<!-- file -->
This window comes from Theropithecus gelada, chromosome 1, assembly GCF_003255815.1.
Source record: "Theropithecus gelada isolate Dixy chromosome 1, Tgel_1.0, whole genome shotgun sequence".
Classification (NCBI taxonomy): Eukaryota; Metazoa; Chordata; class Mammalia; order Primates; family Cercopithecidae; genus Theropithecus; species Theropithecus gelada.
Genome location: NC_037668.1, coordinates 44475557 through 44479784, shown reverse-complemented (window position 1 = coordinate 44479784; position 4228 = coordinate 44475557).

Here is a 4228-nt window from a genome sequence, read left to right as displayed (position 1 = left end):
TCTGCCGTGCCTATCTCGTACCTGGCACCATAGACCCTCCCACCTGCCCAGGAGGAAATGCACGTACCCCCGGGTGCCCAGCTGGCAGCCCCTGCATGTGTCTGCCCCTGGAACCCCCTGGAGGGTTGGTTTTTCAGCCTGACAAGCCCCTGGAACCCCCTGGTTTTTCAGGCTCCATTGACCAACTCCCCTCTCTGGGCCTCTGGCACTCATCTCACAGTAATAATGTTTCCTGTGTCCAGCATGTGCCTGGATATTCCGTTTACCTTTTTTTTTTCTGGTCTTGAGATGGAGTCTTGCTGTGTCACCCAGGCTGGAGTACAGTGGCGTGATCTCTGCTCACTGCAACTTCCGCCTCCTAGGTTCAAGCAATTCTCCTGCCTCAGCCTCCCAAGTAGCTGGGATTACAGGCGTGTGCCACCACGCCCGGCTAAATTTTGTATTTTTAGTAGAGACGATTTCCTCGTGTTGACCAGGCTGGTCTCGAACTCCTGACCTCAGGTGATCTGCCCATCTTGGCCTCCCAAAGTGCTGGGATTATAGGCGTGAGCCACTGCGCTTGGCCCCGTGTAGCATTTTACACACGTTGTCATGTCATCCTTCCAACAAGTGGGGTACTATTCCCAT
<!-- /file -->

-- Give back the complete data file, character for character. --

This window comes from Theropithecus gelada, chromosome 1, assembly GCF_003255815.1.
Source record: "Theropithecus gelada isolate Dixy chromosome 1, Tgel_1.0, whole genome shotgun sequence".
Classification (NCBI taxonomy): Eukaryota; Metazoa; Chordata; class Mammalia; order Primates; family Cercopithecidae; genus Theropithecus; species Theropithecus gelada.
Genome location: NC_037668.1, coordinates 44475557 through 44479784, shown reverse-complemented (window position 1 = coordinate 44479784; position 4228 = coordinate 44475557).

Here is a 4228-nt window from a genome sequence, read left to right as displayed (position 1 = left end):
TCTGCCGTGCCTATCTCGTACCTGGCACCATAGACCCTCCCACCTGCCCAGGAGGAAATGCACGTACCCCCGGGTGCCCAGCTGGCAGCCCCTGCATGTGTCTGCCCCTGGAACCCCCTGGAGGGTTGGTTTTTCAGCCTGACAAGCCCCTGGAACCCCCTGGTTTTTCAGGCTCCATTGACCAACTCCCCTCTCTGGGCCTCTGGCACTCATCTCACAGTAATAATGTTTCCTGTGTCCAGCATGTGCCTGGATATTCCGTTTACCTTTTTTTTTTCTGGTCTTGAGATGGAGTCTTGCTGTGTCACCCAGGCTGGAGTACAGTGGCGTGATCTCTGCTCACTGCAACTTCCGCCTCCTAGGTTCAAGCAATTCTCCTGCCTCAGCCTCCCAAGTAGCTGGGATTACAGGCGTGTGCCACCACGCCCGGCTAAATTTTGTATTTTTAGTAGAGACGATTTCCTCGTGTTGACCAGGCTGGTCTCGAACTCCTGACCTCAGGTGATCTGCCCATCTTGGCCTCCCAAAGTGCTGGGATTATAGGCGTGAGCCACTGCGCTTGGCCCCGTGTAGCATTTTACACACGTTGTCATGTCATCCTTCCAACAAGTGGGGTACTATTCCCAT